How did the animals and the plants arrive?

The first species of the flora and fauna were carried here by the winds and ocean currents. The great majority came from the coasts of South and Central America.

Galapagos: paradise of reptiles

Vegetation rafts from the continent would take a minimum of two weeks to reach Galapagoes. Only those species capable of with standing the lack of water, such as reptiles, could survive this journey. In the absence of mammalian predators and competitors, reptiles such as the tortoises and land iguanas thrived and became the dominant land animals.

Amphibians, such as frogs, that have a moist and sensitive skin, live very little time without freshwater and shade. Amphibians do not occur in the Archipelagos; if one had been trapped on a natural raft it would have died long before reaching the islands.

After arrival, there were many difficulties.

The pioneer species had to find a place to live, find a mate and raise young. Very few were successful. Those able to adapt faced a new and fascinating process of natural selection.

Why are the plants and animals of Galapagos different from those on the mainland?

Evolution, or change in the form and behavior of species, obeys the necessity of adaptation to a new environment. Only those most fit can survive; the less fit are eliminated. This dramatic process is known as natural selection. The evolution of species, as a consequence of natural selection, makes it possible that, from generation to generation, favorable characteristics are transmitted that permits a better adaptation. For this reason, the organisms that now inhabit the islands are very different from their main land ancestors.


The first conquest

Rough and steaming hot rocks, remote and isolated without any sign of life, were the original landscape of the islands. Later, after thousands of years, seeds so frivolous that they were able to travel with the wind, fell on a crevice with enough humidity and germinated. This was how the magical start of life on Galapagos began.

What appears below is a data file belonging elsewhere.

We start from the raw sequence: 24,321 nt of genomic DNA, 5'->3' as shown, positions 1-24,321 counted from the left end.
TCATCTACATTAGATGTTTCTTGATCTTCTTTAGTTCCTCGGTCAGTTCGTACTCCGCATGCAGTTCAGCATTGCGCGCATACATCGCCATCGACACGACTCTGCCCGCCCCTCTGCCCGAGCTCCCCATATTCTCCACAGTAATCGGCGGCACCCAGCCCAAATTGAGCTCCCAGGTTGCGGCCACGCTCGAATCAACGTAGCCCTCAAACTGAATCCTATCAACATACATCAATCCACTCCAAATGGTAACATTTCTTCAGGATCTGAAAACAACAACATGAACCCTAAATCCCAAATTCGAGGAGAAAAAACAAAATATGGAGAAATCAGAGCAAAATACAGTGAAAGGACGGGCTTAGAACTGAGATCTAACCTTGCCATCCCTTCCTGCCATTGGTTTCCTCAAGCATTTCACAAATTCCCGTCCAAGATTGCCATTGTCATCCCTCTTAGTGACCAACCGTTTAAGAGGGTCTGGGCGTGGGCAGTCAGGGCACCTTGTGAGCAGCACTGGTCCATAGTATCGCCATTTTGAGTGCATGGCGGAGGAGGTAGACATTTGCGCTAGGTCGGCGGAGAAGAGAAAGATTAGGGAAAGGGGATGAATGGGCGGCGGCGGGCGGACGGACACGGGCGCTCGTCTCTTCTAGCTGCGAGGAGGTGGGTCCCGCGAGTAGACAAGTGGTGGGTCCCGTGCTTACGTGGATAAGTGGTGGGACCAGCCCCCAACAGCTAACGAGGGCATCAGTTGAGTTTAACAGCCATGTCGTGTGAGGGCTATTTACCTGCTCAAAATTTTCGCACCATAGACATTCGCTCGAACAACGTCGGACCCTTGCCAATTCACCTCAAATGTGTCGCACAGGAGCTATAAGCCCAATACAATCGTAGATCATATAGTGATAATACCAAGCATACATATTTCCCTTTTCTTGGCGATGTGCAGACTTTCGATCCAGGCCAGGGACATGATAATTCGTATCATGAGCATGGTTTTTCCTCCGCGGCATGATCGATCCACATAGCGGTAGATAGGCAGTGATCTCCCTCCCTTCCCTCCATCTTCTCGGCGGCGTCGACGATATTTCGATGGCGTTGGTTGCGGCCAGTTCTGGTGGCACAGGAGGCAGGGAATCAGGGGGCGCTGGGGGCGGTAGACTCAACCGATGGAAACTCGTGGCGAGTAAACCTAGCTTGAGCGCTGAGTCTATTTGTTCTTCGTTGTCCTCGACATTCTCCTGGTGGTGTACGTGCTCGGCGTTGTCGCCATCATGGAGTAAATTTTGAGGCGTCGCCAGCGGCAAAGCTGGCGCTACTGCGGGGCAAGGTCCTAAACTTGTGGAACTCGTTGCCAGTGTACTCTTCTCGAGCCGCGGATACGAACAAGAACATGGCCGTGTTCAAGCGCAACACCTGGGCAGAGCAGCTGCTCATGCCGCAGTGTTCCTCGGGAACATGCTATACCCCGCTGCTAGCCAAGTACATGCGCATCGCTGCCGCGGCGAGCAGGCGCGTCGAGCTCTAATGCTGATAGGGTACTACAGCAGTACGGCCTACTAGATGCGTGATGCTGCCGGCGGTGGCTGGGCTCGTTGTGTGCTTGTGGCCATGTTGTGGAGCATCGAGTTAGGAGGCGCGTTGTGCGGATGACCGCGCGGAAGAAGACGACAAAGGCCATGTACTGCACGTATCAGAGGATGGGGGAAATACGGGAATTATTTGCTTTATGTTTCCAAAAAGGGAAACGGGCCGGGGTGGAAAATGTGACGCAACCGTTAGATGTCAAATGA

Pioneer species, capable of living practically without water, like cacti y lichens, prepared the land for hundreds of unique plants and animals that today populate the islands.

Cactus and Plants

Rising to a height of over 900 m Santiago is large enough for an endemic subspecies of giant tortoise to have evolved, although you are unlikely to see it at the visitor sites. more

Cealthins Daulfins

The vast lava flows of six major and numerous smaller volcanoes have uplifted and joined over a millions of years to form what is now the island of Isabela.more

The air and the water were the means for conquering the distance separating Galapagos from the continent.

The seeds of coastal plants resistant to salt water, like the mangroves, floated to Galapagos.
The ancestors of the sea lion and the penguin-and the majority of marine life – arrived with the help of ocean currents.

Other animals, such as the ancestors of the iguanas and the tortoises, could have come on large tree trunks or floating masses of vegetation.
The seabirds flew to the islands.
Seeds and insects could have been carried by the wind or have arrived stuck to the feathers or fur of larger animals.


The esternmost Galapagos island is also one of the oldest an eroded volcano rising gently to moist highlands nearly 900 m above sea level. Several endemic species and subspecies have evolved on San Cristobal,more